The Monarch Monitoring Project is a long-term study on monarch migration through Cape May, NJ. It is a part of the New Jersey Audubon Research Department, and closely affiliated with the Cape May Bird Observatory.

Friday, September 15, 2017

Waiting for the Wind to Change

We are now two weeks into the field season for the Monarch Monitoring Project.  We've seen monarchs every day, and we're busy tagging every day, but we are still waiting for the first major influx for 2017.  As sometimes happens at this season, we're in a spell of warm, humid weather with winds blowing from the south or the southeast.  These are not winds that bring many monarchs into Cape May.  The current weather forecast is full of uncertainty, with tropical storm Jose churning away out in the Atlantic.  If it drifts close to shore, we're likely to see more winds from the south and the east.  If it drifts further east, however, it could let a cold front push through, bringing winds from the northwest and, in all probability, a good influx of migrating monarchs into Cape May.

While we can't accurately predict how many monarchs might be coming to Cape May, we can predict that our programming will continue every day until late October.  During the last week we have presented our first 4 tagging demos, which are held at 2:00 pm every Friday, Saturday, and Sunday at Cape May Point State Park through October 15.  On the weekend of Oct. 20 - 22 our programs move to the Cape May Convention Hall as part of the NJ Audubon Cape May Autumn Festival.  Mondays through Thursdays you can meet our team for an informal "drop in" program at 1 pm, at the Triangle Park, located at the junction of Lighthouse and Coral Avenues in Cape May Point.  Drop-in programs continue until October 26.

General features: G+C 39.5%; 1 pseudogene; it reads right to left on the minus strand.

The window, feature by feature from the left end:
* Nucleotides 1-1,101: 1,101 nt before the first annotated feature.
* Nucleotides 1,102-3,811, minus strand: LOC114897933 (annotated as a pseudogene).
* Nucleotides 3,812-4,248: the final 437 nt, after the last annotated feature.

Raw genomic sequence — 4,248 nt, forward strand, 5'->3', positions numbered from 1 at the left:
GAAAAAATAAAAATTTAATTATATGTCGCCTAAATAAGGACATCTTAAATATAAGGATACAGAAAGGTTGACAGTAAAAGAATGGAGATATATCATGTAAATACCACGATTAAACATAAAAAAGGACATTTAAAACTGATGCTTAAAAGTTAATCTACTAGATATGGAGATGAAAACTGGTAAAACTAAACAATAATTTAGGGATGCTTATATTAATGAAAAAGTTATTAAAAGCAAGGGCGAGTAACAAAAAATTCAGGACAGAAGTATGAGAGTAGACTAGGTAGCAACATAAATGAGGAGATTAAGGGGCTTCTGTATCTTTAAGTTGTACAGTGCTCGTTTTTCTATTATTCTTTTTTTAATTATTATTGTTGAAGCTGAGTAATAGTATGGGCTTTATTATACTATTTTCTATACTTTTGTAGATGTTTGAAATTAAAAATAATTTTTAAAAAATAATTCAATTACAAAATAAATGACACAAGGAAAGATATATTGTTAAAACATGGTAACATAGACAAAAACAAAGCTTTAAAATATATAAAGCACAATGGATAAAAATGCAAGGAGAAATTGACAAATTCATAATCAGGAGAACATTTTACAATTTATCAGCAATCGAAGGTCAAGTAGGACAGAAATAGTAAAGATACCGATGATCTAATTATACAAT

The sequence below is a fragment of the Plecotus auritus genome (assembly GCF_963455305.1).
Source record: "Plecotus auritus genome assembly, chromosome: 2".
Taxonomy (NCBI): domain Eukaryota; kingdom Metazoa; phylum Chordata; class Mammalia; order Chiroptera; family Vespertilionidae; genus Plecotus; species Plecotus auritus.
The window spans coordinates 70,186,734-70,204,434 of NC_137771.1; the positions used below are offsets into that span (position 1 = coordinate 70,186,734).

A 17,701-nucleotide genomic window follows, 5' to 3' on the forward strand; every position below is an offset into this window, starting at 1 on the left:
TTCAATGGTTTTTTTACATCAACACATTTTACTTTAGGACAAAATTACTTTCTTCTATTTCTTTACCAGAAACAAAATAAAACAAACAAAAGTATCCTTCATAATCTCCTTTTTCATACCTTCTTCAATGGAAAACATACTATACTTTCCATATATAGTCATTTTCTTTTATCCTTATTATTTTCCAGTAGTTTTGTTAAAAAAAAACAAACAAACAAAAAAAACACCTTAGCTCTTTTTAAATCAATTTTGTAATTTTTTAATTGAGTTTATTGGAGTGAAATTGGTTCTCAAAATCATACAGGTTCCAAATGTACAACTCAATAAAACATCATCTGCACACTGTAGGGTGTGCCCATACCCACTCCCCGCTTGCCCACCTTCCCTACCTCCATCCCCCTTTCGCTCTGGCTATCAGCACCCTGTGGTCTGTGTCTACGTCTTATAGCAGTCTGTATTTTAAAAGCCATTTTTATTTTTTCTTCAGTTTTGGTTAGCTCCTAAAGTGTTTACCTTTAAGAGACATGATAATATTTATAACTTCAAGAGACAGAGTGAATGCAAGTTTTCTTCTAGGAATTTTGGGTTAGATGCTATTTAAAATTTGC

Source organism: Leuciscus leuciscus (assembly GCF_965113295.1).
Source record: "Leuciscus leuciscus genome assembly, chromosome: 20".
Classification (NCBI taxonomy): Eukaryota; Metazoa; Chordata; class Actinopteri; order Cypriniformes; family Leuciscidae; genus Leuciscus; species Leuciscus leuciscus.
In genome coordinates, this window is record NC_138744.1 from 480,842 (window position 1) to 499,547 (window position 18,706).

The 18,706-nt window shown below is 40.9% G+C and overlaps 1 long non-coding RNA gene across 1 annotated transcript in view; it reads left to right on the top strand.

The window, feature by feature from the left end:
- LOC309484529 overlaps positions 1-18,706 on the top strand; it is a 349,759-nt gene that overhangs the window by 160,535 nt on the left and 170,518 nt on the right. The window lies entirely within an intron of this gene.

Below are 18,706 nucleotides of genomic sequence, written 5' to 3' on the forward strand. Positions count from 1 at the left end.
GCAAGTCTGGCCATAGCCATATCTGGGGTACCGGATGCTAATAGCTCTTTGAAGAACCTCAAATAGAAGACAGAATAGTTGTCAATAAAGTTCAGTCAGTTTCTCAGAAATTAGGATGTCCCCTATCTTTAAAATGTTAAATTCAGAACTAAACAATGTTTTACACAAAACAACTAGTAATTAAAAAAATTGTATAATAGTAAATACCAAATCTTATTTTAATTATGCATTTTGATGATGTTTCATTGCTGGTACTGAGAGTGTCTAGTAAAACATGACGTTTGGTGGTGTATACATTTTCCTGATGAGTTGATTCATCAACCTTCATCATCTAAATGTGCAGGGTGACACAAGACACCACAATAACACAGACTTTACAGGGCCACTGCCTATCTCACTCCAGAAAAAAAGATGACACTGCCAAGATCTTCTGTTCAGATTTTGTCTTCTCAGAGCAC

We'd like to share a few highlights from the first few demos of 2017.

We start with a short talk about monarch
biology and our project's work.

Then we break into smaller groups, and a member
of our staff demonstrates tagging technique.

Once the monarch is tagged, one or more
volunteers get to be the "launching pad."

Sometimes a monarch will stay on the launching pad
before taking off to continue its migration.
It can be magical to watch a monarch up close!

There's no age limit for releasing a newly tagged monarch.
And off it goes!

We usually have many monarchs to observe, tag, and release.
Come with your curiosity and questions, and be ready to have
your sense of wonder activated!

Sunday, September 10, 2017

Don't bring monarchs from elsewhere to Cape May!

URGENT REQUEST: Please don't bring monarchs from elsewhere to Cape May. Two reasons for this:
1. It's bad for our research. We have censused the monarchs migrating through Cape May for more than 25 years; monarchs brought from elsewhere can give us erroneous results and negate a quarter century's worth of work.
2. It's bad for the monarchs. Cape May is a tough place for monarchs, they have to cross the open water of Delaware Bay when they leave here. Monarchs from other places may not need to undertake a risky water crossing if left in place.